Chicago Reviews

“Ms. Blakk” is a joyful celebration of a little known LGBT hero

Review by Karen Topham, American Theatre Critics Association member; photo by Michael Brosilow.

It’s a little bit difficult to review Steppenwolf’s latest production, Ms. Blakk For President, not because I don’t know if I liked it (what’s not to like about this festive, celebratory immersion into Queer history?) but because it’s hard to say exactly what this show is. It’s not really a play in the normal sense, and it doesn’t attempt to be. Even its promotional material refers to it as “part campaign rally, part nightclub, part confessional, and all party,” which is about as apt a description as I think is possible.

Inspired (“but not bound”) by a true Chicago story, Ms. Blakk For President introduces us to Joan Jett Blakk, the drag alter ego of Terence Smith (played by co-creator Tarell Alvin McCraney), who ran for mayor of Chicago against Richard M. Daley and then, in 1992, ran on the Queer Nation Ticket for President of the United States. Neither political campaign was serious (the fictional Ms. Blakk here describes it as a “joke”); what Blakk and the fledgling Queer Nation activist group really wanted to accomplish was to bring political attention to queer people and to the scourge of AIDS, which had been rampaging through the community for over a decade but was largely ignored by Washington. Managing to get all the way to the floor of Madison Square Garden and the Democratic Convention, they succeeded in getting Bill Clinton to put a mention of the issue into his speech, which was a significant accomplishment.

The show, which actually begins with pre-show performances half an hour before opening, takes place in an Upstairs Theatre transformed into a “party space” consisting of a long runway lined with a bunch of cabaret tables and a couple of couches for those who want to join in the action. (There are also, of course, regular theatre seats on both sides.) On opening night, not only was Smith there himself, but Mayor Lori Lightfoot and other dignitaries showed up as well, our first gay mayor paying tribute to a little-known but important piece of queer Chicago history. The house was rocking, a full theatre enjoying the dancing, the singing, the spectacle, and—oh yes—the play.

Steppenwolf ensemble members Tina Landau and McCraney built this show from scratch, and the hybrid form it now takes is, according to Landau, “just the natural way it was born and breathes.” In whatever way it happened, the show evolved into a raucous party with a storyline embedded in it. The tiny ensemble of five actors (which includes Patrick Andrews, Molly Brennan, Daniel Kyri, Jon Hudson Odom, and Sawyer Smith) take on roles from Blakk’s actual campaign as well as characters such as a spectral drag Marilyn Monroe, in addition to entertaining with dance, spoken word poetry, etc. Landau’s direction, though, keeps it all from veering toward chaos: she knows the story she is telling and, no matter how crazy things get, returns us to it with the snap of a finger.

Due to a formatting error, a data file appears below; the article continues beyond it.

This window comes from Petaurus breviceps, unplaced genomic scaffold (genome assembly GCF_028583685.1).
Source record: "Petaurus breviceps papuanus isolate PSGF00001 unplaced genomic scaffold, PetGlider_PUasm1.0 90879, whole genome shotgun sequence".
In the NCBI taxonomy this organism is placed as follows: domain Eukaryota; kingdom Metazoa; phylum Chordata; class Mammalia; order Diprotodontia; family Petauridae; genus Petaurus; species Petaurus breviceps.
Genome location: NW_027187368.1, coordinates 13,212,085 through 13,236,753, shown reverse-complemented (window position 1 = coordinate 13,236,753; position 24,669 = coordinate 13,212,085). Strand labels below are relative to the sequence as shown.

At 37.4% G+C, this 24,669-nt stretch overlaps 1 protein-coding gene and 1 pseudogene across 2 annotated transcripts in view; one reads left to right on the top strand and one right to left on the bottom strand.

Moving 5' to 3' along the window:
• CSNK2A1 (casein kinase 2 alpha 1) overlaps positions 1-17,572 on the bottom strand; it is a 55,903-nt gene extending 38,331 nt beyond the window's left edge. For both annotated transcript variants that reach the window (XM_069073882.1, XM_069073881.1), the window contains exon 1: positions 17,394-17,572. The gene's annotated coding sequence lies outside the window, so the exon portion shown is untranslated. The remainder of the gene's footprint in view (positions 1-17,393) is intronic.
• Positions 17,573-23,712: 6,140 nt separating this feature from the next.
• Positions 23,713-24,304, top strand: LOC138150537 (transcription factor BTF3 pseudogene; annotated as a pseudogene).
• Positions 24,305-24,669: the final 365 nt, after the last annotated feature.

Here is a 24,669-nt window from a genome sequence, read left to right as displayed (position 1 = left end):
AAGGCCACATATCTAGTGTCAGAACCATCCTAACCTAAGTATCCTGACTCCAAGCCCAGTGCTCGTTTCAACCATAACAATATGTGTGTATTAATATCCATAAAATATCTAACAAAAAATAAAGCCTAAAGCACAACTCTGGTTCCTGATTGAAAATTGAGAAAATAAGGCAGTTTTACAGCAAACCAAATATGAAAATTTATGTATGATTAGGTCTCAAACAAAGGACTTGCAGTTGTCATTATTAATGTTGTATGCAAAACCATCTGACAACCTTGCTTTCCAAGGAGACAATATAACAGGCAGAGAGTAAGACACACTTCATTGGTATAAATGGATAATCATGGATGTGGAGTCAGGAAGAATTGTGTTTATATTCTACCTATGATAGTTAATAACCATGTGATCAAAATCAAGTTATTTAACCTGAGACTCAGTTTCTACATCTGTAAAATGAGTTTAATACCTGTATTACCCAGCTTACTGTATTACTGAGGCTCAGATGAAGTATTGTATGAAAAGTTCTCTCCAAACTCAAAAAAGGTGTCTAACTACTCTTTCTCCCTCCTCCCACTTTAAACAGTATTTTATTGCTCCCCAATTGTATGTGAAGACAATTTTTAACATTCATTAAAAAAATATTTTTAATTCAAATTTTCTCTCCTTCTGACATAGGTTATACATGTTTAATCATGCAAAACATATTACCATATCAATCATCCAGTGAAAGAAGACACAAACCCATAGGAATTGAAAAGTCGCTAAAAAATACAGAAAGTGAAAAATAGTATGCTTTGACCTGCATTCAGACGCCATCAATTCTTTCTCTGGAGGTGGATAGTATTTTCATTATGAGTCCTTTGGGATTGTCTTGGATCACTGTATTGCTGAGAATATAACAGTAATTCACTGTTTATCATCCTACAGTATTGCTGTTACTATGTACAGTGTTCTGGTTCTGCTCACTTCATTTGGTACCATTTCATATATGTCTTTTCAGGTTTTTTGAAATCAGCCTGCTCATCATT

McCraney is a highly sympathetic Blakk/Smith. As Blakk, he is bold, loud, and proud. As Smith, who in real life is actually something of an introvert, he shies away from confrontation. Both halves of his character work well, but they are also at odds with each other, especially in the climactic moments in New York. A lengthy scene in which Smith is transforming into Blakk in a Madison Square Garden men’s room reveals this dichotomy well and adds layers of character that we don’t really see much of elsewhere, as the focus is on the campaign.

This play doesn’t dig deeply to discover who Smith was in 1992, and the version of Joan Jett Blakk that it presents is somewhat caught in amber: it is a strong and enjoyable creation but appears whole without any buildup. We don’t know why this drag queen decided, for example, to take on this kind of activism instead of simply continuing to perform at clubs. But we do hear that activism come alive in an alternative version of the “speech” she gave on the floor at MSG, and we hear how deeply Smith/Blakk cared about the issues troubling LGBT people at the time.

So, what is Ms. Blakk For President? A play? A party? A polemic? A proud look down memory lane? The answer is that it is all of these things at once (with the polemic part thankfully kept in check). As Pride month begins, Steppenwolf shines a rainbow light on this small but important piece of LGBT history, and invites the audience to help them to celebrate. Whatever else Ms. Blakk may be, it is joyous and infectious. And don’t miss the pre-show; you’ll be sorry.

Ms. Blakk For President is now playing at Steppenwolf Theatre, 1650 N. Halsted, Chicago through July 14. Check the website for specific dates, times, and tickets. Find more information about current plays in our front page recs and at theatreinchicago.com.

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